DON’T: Think that performing as the person or people you’re helping is helping. It’s hurting. It’s hurting the folks you’re supposed to be helping, in particular, black women, who, at best, have been mocked by society, and at worst, been despised. In an age where black women are constantly ridiculed, are thought of merely as Jezebels, and are routinely discounted and discouraged from attempting greatness and overlooked for positions of power, for Rachel to waltz in with some bronzer and a working knowledge of black history and be seen as a leader in the black community and also someone black women should aspire to is disheartening. How can a black woman in Spokane hear this story and not be disillusioned, not feel that their blackness, authentic, is not as desired or admirable as performance-based “blackness” perpetrated by a white woman? Thankfully, black women as a whole are not defeated by this foolishness. We have worked too hard for too long to let the likes of Rachel Dolezal get in the way. We shall continue to bounce back as we always do, work two, three, four times as hard to have a seat at the table, and when asked, “Are you African-American,” we’ll answer, “Yes, I am,” with a fist in the air, marching forward while waiting for an ally who is worthy of our partnership.

*UPDATE: Rachel Dolezal released a press statement and stepped down at the president of the NAACP Spokane Chapter.

Author: Blaria

According to Serial Optimist, NYC-based stand up-comedian and writer Phoebe Robinson “is brilliant and able to critique some really complex concepts in a sentence or two. Bask in it, people.” Which is precisely what The Huffington Post is trying to get people to do when it listed her as one of “18 Funny Women You Should Be Following On Twitter,” but with the way things are going, it seems the place to follow her is on TV. Phoebe is a writer for MTV’s Girl Code and most recently co-hosted an episode of the new series Raising McCain, wrote on the VH1 pilot Chateau Buteau, appeared on FX’s Totally Biased with W. Kamau Bell and Comedy Central’s Broad City, was a panelist on VH1’s Big Morning Buzz, and has been featured on several talking head shows for Pivot TV, VH-1, and the TV Guide Channel such as 100 Shows to See Before You Die, 25 Biggest Reality Star Blunders, and 40 Greatest Hip Hop Songs. When not on television, Phoebe’s a writer for Glamour.com and contributes to The New York Times. Her blog Blaria (aka Black Daria) was picked up by The Huffington Post and has been featured on their website. She has also been published in Time Out NY, The NY Post, and The Smoking Jacket. Phoebe has also made her mark in the world of stand up. She was a finalist in NBC’s Stand Up for Diversity competition and was a part of their 2011-2012 USA college tour. Since the tour, she has performed in the Bridgetown Comedy Festival, the Eugene Mirman Festival, the New York Underground Comedy Festival, the All Jane No Dick Festival, SF Sketchfest, the Women in Comedy Festival, the Brooklyn Comedy Festival, and the New York Comedy Festival. Phoebe has also branched out into radio as she has been on Sirius XM’s Raw Dog Comedy, Canada’s CBC Radio, and bitch magazine’s podcast.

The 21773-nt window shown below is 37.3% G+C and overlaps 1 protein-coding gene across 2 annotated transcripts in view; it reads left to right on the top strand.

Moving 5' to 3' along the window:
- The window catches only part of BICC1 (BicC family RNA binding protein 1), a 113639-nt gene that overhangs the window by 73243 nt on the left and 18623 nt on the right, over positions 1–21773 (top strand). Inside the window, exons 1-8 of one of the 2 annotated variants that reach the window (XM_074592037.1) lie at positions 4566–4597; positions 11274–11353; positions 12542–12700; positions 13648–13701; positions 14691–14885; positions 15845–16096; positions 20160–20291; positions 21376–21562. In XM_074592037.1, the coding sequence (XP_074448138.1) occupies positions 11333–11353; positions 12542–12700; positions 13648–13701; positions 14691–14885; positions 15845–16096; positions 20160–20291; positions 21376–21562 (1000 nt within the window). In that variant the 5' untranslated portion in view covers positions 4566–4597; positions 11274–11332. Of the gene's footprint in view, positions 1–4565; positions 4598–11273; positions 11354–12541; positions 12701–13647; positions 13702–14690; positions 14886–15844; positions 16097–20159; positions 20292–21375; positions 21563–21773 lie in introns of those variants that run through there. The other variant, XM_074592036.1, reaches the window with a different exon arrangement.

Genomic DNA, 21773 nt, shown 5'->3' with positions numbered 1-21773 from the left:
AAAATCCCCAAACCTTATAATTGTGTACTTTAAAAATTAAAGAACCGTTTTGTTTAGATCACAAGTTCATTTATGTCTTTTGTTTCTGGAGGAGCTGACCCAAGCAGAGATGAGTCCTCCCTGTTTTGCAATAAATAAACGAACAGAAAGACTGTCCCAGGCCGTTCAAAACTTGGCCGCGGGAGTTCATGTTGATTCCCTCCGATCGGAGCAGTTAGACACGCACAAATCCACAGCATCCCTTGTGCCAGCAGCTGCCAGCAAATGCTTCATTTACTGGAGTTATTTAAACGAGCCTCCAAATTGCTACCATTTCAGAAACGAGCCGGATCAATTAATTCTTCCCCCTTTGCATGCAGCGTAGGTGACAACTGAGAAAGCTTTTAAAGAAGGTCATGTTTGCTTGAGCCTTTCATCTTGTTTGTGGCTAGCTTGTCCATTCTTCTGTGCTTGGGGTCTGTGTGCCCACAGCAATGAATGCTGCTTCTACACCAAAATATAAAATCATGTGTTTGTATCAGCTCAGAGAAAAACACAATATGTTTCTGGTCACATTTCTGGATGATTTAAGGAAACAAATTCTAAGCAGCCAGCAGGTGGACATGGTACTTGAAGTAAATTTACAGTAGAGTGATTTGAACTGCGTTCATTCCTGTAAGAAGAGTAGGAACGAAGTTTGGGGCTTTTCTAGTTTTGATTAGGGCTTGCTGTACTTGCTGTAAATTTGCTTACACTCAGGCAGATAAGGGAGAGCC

4 thoughts

  1. This is the best article I have seen on this – with a good tinge of humor. Thank you. From an older white woman who is ashamed of her.

  2. Don’t know how I found this page, don’t know why I never heard of you before this, but OMG ILY!! I can’t believe Rachel got this far before one random reporter (who was that guy?) asked. Or did I miss that #trending ?